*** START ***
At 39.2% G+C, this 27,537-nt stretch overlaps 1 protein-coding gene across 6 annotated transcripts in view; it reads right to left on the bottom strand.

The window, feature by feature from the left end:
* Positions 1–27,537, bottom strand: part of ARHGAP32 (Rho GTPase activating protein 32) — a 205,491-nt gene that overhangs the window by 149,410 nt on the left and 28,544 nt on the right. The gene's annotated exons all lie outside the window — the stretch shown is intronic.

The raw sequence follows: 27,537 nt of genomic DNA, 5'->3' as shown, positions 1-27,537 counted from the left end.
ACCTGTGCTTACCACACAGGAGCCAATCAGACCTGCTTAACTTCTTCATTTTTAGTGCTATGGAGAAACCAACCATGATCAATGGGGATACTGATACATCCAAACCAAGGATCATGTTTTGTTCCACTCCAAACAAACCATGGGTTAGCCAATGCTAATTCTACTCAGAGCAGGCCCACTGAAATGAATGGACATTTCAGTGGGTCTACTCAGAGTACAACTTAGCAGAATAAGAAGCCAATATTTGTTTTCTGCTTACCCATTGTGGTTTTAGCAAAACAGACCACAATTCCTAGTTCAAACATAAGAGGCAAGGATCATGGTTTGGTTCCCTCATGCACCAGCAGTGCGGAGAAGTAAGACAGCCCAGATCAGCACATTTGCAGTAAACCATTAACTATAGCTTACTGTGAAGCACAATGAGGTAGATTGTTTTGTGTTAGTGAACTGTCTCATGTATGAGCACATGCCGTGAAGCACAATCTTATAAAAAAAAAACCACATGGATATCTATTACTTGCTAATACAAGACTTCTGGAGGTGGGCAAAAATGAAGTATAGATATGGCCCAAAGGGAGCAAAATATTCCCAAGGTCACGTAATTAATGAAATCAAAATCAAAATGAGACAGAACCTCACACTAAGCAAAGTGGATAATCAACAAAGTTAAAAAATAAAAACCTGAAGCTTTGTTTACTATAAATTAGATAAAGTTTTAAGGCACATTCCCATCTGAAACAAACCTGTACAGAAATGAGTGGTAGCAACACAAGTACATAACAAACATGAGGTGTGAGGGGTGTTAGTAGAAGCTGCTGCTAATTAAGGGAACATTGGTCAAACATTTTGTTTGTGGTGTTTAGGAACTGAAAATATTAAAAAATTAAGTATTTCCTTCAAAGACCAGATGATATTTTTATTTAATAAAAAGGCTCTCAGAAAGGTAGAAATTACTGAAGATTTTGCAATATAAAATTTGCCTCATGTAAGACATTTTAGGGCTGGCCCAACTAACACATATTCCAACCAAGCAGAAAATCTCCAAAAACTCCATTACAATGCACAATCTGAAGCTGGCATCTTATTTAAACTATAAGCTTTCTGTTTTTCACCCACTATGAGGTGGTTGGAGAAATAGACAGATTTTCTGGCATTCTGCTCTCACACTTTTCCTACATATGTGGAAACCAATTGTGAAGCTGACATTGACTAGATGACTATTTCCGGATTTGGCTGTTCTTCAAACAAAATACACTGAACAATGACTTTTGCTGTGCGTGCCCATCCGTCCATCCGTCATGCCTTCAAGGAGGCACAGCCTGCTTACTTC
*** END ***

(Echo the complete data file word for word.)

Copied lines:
At 39.2% G+C, this 27,537-nt stretch overlaps 1 protein-coding gene across 6 annotated transcripts in view; it reads right to left on the bottom strand.

The window, feature by feature from the left end:
* Positions 1–27,537, bottom strand: part of ARHGAP32 (Rho GTPase activating protein 32) — a 205,491-nt gene that overhangs the window by 149,410 nt on the left and 28,544 nt on the right. The gene's annotated exons all lie outside the window — the stretch shown is intronic.

The raw sequence follows: 27,537 nt of genomic DNA, 5'->3' as shown, positions 1-27,537 counted from the left end.
ACCTGTGCTTACCACACAGGAGCCAATCAGACCTGCTTAACTTCTTCATTTTTAGTGCTATGGAGAAACCAACCATGATCAATGGGGATACTGATACATCCAAACCAAGGATCATGTTTTGTTCCACTCCAAACAAACCATGGGTTAGCCAATGCTAATTCTACTCAGAGCAGGCCCACTGAAATGAATGGACATTTCAGTGGGTCTACTCAGAGTACAACTTAGCAGAATAAGAAGCCAATATTTGTTTTCTGCTTACCCATTGTGGTTTTAGCAAAACAGACCACAATTCCTAGTTCAAACATAAGAGGCAAGGATCATGGTTTGGTTCCCTCATGCACCAGCAGTGCGGAGAAGTAAGACAGCCCAGATCAGCACATTTGCAGTAAACCATTAACTATAGCTTACTGTGAAGCACAATGAGGTAGATTGTTTTGTGTTAGTGAACTGTCTCATGTATGAGCACATGCCGTGAAGCACAATCTTATAAAAAAAAAACCACATGGATATCTATTACTTGCTAATACAAGACTTCTGGAGGTGGGCAAAAATGAAGTATAGATATGGCCCAAAGGGAGCAAAATATTCCCAAGGTCACGTAATTAATGAAATCAAAATCAAAATGAGACAGAACCTCACACTAAGCAAAGTGGATAATCAACAAAGTTAAAAAATAAAAACCTGAAGCTTTGTTTACTATAAATTAGATAAAGTTTTAAGGCACATTCCCATCTGAAACAAACCTGTACAGAAATGAGTGGTAGCAACACAAGTACATAACAAACATGAGGTGTGAGGGGTGTTAGTAGAAGCTGCTGCTAATTAAGGGAACATTGGTCAAACATTTTGTTTGTGGTGTTTAGGAACTGAAAATATTAAAAAATTAAGTATTTCCTTCAAAGACCAGATGATATTTTTATTTAATAAAAAGGCTCTCAGAAAGGTAGAAATTACTGAAGATTTTGCAATATAAAATTTGCCTCATGTAAGACATTTTAGGGCTGGCCCAACTAACACATATTCCAACCAAGCAGAAAATCTCCAAAAACTCCATTACAATGCACAATCTGAAGCTGGCATCTTATTTAAACTATAAGCTTTCTGTTTTTCACCCACTATGAGGTGGTTGGAGAAATAGACAGATTTTCTGGCATTCTGCTCTCACACTTTTCCTACATATGTGGAAACCAATTGTGAAGCTGACATTGACTAGATGACTATTTCCGGATTTGGCTGTTCTTCAAACAAAATACACTGAACAATGACTTTTGCTGTGCGTGCCCATCCGTCCATCCGTCATGCCTTCAAGGAGGCACAGCCTGCTTACTTC